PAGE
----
My son is 2, and a lovely group of women are leaving the house after his two-year evaluation. Thanks to Part C of the Individuals With Disabilities Education Act, disabled children can access quite astounding levels of support if they qualify, and one of the benefits of our son’s Down syndrome (as opposed to other disabilities) is that no one has ever questioned whether he qualified. So therapists come to our apartment in suburban Chicago and work with him on his gross and fine motor skills, speech, and overall development. We pay nothing. There’s money in the program for medical expenses that our health care plan doesn’t cover, and the state will even pay for durable medical equipment—braces for his ankles, a speech device that will say words when he presses an icon, the rental of a mini-treadmill to help him learn to walk. And all we have to do is to sit there, annually, while these kind therapists write out how far behind our son has fallen from “normal” developmental milestones. They’ve been praising him for so long, telling us what good parents we are and how great he’s doing. But the team leader, a social worker, explains that the piece of paper has to be a record of delay and struggle; otherwise we’ll receive less help. When they leave, my wife and I are quiet for a long time and don’t really talk about it until late at night, when we cry.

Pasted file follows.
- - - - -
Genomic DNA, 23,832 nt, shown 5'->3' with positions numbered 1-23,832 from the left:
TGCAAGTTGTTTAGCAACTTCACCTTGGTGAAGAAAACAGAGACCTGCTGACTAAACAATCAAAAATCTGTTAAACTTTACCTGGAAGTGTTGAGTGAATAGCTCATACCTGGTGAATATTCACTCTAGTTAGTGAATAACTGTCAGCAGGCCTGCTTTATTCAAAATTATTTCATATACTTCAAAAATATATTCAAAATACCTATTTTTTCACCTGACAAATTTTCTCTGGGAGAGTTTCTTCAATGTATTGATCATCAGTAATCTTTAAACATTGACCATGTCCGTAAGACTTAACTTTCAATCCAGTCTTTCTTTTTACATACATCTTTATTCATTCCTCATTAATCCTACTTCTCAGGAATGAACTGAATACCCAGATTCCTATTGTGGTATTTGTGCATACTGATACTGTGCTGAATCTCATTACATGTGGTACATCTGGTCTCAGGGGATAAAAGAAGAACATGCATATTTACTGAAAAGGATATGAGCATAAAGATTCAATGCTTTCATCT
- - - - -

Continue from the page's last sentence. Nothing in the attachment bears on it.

At the end of second grade, we get an e-mail from his classroom teacher—my son has a special education instructor and is “included” in a mainstream classroom with its own teacher. The class is going to end the year doing reader’s theater, in which students in groups will act out various books they’ve read. I scan the columns listing book titles and students, and I can’t find my son’s name, so I e-mail the teacher. He “will get to participate as an audience member” is the eventual reply.